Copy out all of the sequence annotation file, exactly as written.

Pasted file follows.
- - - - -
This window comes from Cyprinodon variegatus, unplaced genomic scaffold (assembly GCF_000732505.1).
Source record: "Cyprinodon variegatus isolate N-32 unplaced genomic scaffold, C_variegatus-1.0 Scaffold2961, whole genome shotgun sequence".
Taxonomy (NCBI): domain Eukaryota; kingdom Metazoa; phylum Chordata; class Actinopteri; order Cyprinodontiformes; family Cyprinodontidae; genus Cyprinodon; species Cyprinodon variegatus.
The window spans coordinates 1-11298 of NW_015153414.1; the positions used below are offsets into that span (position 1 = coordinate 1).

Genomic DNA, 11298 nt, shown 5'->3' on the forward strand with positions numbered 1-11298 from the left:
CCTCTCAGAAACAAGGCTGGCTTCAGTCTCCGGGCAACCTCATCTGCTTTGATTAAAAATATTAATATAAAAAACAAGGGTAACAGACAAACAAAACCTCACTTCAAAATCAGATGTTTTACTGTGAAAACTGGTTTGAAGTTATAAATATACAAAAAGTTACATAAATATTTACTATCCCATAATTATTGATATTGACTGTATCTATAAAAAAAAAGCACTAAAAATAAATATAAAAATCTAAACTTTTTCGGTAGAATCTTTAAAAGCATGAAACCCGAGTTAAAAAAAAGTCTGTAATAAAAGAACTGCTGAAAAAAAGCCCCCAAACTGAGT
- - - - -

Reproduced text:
This window comes from Cyprinodon variegatus, unplaced genomic scaffold (assembly GCF_000732505.1).
Source record: "Cyprinodon variegatus isolate N-32 unplaced genomic scaffold, C_variegatus-1.0 Scaffold2961, whole genome shotgun sequence".
Taxonomy (NCBI): domain Eukaryota; kingdom Metazoa; phylum Chordata; class Actinopteri; order Cyprinodontiformes; family Cyprinodontidae; genus Cyprinodon; species Cyprinodon variegatus.
The window spans coordinates 1-11298 of NW_015153414.1; the positions used below are offsets into that span (position 1 = coordinate 1).

Genomic DNA, 11298 nt, shown 5'->3' on the forward strand with positions numbered 1-11298 from the left:
CCTCTCAGAAACAAGGCTGGCTTCAGTCTCCGGGCAACCTCATCTGCTTTGATTAAAAATATTAATATAAAAAACAAGGGTAACAGACAAACAAAACCTCACTTCAAAATCAGATGTTTTACTGTGAAAACTGGTTTGAAGTTATAAATATACAAAAAGTTACATAAATATTTACTATCCCATAATTATTGATATTGACTGTATCTATAAAAAAAAAGCACTAAAAATAAATATAAAAATCTAAACTTTTTCGGTAGAATCTTTAAAAGCATGAAACCCGAGTTAAAAAAAAGTCTGTAATAAAAGAACTGCTGAAAAAAAGCCCCCAAACTGAGT